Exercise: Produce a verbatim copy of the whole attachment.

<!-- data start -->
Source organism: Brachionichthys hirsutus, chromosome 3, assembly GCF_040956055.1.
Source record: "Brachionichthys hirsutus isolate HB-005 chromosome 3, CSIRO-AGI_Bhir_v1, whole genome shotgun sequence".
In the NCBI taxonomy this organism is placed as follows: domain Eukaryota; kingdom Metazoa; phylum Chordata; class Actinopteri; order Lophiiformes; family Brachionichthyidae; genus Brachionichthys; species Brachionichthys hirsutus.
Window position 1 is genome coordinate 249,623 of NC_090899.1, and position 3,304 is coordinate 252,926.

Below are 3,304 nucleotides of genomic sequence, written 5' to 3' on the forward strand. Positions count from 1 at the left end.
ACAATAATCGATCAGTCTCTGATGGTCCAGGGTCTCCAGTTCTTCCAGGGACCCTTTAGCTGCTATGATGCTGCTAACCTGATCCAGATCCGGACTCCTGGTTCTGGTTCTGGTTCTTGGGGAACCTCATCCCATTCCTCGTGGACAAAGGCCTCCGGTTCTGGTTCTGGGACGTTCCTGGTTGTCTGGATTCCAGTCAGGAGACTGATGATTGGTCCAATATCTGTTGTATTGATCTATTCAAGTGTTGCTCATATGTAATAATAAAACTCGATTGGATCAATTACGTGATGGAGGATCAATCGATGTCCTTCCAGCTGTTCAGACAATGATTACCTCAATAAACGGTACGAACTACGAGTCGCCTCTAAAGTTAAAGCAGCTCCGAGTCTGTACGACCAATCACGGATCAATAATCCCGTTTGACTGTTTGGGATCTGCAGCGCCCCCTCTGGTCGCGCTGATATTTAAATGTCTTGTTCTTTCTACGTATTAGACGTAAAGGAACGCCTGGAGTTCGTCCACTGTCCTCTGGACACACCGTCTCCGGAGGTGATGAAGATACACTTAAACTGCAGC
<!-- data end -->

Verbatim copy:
Source organism: Brachionichthys hirsutus, chromosome 3, assembly GCF_040956055.1.
Source record: "Brachionichthys hirsutus isolate HB-005 chromosome 3, CSIRO-AGI_Bhir_v1, whole genome shotgun sequence".
In the NCBI taxonomy this organism is placed as follows: domain Eukaryota; kingdom Metazoa; phylum Chordata; class Actinopteri; order Lophiiformes; family Brachionichthyidae; genus Brachionichthys; species Brachionichthys hirsutus.
Window position 1 is genome coordinate 249,623 of NC_090899.1, and position 3,304 is coordinate 252,926.

Below are 3,304 nucleotides of genomic sequence, written 5' to 3' on the forward strand. Positions count from 1 at the left end.
ACAATAATCGATCAGTCTCTGATGGTCCAGGGTCTCCAGTTCTTCCAGGGACCCTTTAGCTGCTATGATGCTGCTAACCTGATCCAGATCCGGACTCCTGGTTCTGGTTCTGGTTCTTGGGGAACCTCATCCCATTCCTCGTGGACAAAGGCCTCCGGTTCTGGTTCTGGGACGTTCCTGGTTGTCTGGATTCCAGTCAGGAGACTGATGATTGGTCCAATATCTGTTGTATTGATCTATTCAAGTGTTGCTCATATGTAATAATAAAACTCGATTGGATCAATTACGTGATGGAGGATCAATCGATGTCCTTCCAGCTGTTCAGACAATGATTACCTCAATAAACGGTACGAACTACGAGTCGCCTCTAAAGTTAAAGCAGCTCCGAGTCTGTACGACCAATCACGGATCAATAATCCCGTTTGACTGTTTGGGATCTGCAGCGCCCCCTCTGGTCGCGCTGATATTTAAATGTCTTGTTCTTTCTACGTATTAGACGTAAAGGAACGCCTGGAGTTCGTCCACTGTCCTCTGGACACACCGTCTCCGGAGGTGATGAAGATACACTTAAACTGCAGC